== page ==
Newcastle United "does not feel like" a huge club anymore and people "don't want to play for them", says the club's former midfielder Rob Lee.
The Magpies are 13th in the Premier League but just two points above the relegation zone.
Owner Mike Ashley put the club up for sale in October, but ended talks last month over a potential £250m sale.
"It is a shame. The club has been in decline for such a long time," Lee told BBC Newcastle.
"Mike Ashley takes one step forward and then three giant steps backwards.
"It is time now for change, we need change, we need someone else to take the helm."
Businesswoman Amanda Staveley said in January she was still interested in buying the north east side despite failing to match Ashley's valuation of the club.
Lee said: "It has become a stalemate. It is complicated with Ashley wanting a certain amount but prospective buyers are only willing to pay a certain amount because of what they value the club it."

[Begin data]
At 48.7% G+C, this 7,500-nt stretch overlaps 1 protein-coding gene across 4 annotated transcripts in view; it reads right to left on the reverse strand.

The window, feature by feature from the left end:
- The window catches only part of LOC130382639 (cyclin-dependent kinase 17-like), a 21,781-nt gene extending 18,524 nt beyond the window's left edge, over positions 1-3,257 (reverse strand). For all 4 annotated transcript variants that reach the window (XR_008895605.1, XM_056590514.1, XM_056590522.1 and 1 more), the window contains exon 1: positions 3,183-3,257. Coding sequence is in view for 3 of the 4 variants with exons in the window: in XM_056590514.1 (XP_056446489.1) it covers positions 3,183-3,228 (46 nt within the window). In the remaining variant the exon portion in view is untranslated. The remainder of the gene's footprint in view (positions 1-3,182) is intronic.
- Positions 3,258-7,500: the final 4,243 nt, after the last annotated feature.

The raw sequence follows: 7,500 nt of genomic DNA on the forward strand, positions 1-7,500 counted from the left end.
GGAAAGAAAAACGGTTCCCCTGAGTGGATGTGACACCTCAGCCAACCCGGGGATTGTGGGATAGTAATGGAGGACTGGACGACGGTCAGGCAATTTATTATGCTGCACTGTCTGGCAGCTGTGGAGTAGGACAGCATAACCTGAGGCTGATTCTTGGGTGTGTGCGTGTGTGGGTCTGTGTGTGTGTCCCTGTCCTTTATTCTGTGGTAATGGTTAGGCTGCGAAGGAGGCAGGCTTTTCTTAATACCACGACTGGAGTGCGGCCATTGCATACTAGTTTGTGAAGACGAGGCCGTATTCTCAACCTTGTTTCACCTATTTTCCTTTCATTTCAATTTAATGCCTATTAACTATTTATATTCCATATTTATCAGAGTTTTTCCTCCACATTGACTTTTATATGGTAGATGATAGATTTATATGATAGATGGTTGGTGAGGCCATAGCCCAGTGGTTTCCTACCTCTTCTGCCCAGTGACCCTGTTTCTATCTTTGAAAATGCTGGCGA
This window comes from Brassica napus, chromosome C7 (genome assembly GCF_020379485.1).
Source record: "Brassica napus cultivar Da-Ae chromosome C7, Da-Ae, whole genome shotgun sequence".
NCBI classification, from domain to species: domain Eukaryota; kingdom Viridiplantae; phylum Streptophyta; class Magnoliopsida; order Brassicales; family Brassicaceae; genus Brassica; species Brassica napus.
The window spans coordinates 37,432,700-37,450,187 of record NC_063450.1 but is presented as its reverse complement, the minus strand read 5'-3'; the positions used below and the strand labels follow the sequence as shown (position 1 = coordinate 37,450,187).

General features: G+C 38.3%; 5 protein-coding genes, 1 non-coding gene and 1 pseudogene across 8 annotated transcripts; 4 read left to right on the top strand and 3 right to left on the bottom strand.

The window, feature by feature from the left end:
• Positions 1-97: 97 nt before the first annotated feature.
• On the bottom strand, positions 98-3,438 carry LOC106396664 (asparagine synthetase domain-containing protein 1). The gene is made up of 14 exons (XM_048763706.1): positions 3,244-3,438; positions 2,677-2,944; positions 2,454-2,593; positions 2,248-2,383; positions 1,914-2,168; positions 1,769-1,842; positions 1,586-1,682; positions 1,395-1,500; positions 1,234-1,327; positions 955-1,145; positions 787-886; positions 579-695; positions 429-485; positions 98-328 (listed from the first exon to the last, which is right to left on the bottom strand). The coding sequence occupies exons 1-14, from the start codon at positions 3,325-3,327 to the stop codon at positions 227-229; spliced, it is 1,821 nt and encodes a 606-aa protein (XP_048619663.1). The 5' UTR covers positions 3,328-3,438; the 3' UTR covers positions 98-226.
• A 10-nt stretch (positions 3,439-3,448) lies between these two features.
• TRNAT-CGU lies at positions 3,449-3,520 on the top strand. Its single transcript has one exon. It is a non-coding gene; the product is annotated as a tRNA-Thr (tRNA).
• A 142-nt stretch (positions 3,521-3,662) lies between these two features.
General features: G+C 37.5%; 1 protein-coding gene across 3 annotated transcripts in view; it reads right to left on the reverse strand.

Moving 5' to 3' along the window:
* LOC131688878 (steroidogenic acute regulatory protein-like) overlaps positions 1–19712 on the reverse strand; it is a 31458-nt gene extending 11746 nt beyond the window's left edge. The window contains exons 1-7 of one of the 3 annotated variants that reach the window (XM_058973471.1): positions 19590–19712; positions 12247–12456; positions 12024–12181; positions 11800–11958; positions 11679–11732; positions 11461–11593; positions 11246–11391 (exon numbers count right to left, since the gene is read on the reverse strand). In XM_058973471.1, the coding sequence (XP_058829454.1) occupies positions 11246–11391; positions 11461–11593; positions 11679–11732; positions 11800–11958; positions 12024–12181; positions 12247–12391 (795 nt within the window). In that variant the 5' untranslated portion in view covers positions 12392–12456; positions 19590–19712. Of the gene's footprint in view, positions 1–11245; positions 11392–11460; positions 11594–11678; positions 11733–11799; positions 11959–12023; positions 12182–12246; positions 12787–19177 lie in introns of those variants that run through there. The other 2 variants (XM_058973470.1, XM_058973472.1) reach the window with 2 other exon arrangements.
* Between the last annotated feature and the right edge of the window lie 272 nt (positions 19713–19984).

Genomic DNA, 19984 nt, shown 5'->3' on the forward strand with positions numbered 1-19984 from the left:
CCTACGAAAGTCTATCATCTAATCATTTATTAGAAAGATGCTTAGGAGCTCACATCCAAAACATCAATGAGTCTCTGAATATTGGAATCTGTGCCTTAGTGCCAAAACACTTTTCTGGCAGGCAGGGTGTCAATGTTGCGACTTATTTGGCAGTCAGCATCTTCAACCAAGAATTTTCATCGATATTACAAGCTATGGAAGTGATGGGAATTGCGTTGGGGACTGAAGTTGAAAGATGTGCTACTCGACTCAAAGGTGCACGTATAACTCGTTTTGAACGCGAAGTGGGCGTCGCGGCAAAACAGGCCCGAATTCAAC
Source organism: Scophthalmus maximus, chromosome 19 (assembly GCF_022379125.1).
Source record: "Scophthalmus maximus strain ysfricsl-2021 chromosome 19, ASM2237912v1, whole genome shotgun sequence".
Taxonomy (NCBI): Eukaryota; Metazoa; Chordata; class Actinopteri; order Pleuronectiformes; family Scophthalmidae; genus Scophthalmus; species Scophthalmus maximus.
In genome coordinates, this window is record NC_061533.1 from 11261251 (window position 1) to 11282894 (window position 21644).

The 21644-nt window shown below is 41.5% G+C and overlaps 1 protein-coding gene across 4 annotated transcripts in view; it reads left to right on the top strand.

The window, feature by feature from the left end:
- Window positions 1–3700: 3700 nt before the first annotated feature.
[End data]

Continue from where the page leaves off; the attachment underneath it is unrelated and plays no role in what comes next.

Since Ashley's takeover in 2007, the Magpies have twice been relegated from the top flight before returning at the first attempt and achieved a fifth-place finish in 2011-12 under Alan Pardew.
But while all other 19 Premier League sides have broken their transfer records in recent years, some on several occasions, Newcastle's most expensive signing remains the £17m paid for striker Michael Owen from Real Madrid in 2005.
In last month's transfer window, manager Rafael Benitez brought in three players - goalkeeper Martin Dubravka, winger Kenedy and striker Islam Slimani - all on loan deals.
Lee, who made nearly 400 appearances for Newcastle between 1992 and 2002, added: "There is no point in Newcastle getting into the Premier League then keeping the same players that got them there.
"Sometimes you need better players; Bournemouth and Watford have both spent more than us. Newcastle is a huge club but it does not feel like that anymore, people don't want to play for them anymore."
"We were challenging the top teams like Manchester United and Arsenal, had trips to Europe, but it all seems so far away now."